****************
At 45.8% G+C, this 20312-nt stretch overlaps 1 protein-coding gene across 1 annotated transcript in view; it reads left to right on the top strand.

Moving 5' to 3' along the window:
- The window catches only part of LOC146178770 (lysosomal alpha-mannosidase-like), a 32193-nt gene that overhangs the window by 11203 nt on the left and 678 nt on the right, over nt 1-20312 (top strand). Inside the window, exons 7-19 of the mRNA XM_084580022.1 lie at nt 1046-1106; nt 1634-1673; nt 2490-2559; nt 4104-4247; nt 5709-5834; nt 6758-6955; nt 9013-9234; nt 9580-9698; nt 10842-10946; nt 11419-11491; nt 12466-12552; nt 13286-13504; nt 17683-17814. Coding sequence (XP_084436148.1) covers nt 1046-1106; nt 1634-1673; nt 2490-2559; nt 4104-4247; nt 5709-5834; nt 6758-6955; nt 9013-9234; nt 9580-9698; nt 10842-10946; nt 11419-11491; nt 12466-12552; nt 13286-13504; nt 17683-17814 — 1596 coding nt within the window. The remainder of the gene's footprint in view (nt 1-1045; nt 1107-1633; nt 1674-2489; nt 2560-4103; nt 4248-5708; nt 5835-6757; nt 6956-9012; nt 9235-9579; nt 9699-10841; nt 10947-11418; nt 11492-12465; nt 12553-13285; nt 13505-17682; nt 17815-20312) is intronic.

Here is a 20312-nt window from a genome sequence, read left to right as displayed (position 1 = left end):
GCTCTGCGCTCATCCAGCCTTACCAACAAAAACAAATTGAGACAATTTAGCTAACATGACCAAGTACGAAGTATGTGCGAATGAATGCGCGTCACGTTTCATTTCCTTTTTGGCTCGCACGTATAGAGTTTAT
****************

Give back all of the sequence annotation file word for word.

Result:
At 45.8% G+C, this 20312-nt stretch overlaps 1 protein-coding gene across 1 annotated transcript in view; it reads left to right on the top strand.

Moving 5' to 3' along the window:
- The window catches only part of LOC146178770 (lysosomal alpha-mannosidase-like), a 32193-nt gene that overhangs the window by 11203 nt on the left and 678 nt on the right, over nt 1-20312 (top strand). Inside the window, exons 7-19 of the mRNA XM_084580022.1 lie at nt 1046-1106; nt 1634-1673; nt 2490-2559; nt 4104-4247; nt 5709-5834; nt 6758-6955; nt 9013-9234; nt 9580-9698; nt 10842-10946; nt 11419-11491; nt 12466-12552; nt 13286-13504; nt 17683-17814. Coding sequence (XP_084436148.1) covers nt 1046-1106; nt 1634-1673; nt 2490-2559; nt 4104-4247; nt 5709-5834; nt 6758-6955; nt 9013-9234; nt 9580-9698; nt 10842-10946; nt 11419-11491; nt 12466-12552; nt 13286-13504; nt 17683-17814 — 1596 coding nt within the window. The remainder of the gene's footprint in view (nt 1-1045; nt 1107-1633; nt 1674-2489; nt 2560-4103; nt 4248-5708; nt 5835-6757; nt 6956-9012; nt 9235-9579; nt 9699-10841; nt 10947-11418; nt 11492-12465; nt 12553-13285; nt 13505-17682; nt 17815-20312) is intronic.

Here is a 20312-nt window from a genome sequence, read left to right as displayed (position 1 = left end):
GCTCTGCGCTCATCCAGCCTTACCAACAAAAACAAATTGAGACAATTTAGCTAACATGACCAAGTACGAAGTATGTGCGAATGAATGCGCGTCACGTTTCATTTCCTTTTTGGCTCGCACGTATAGAGTTTAT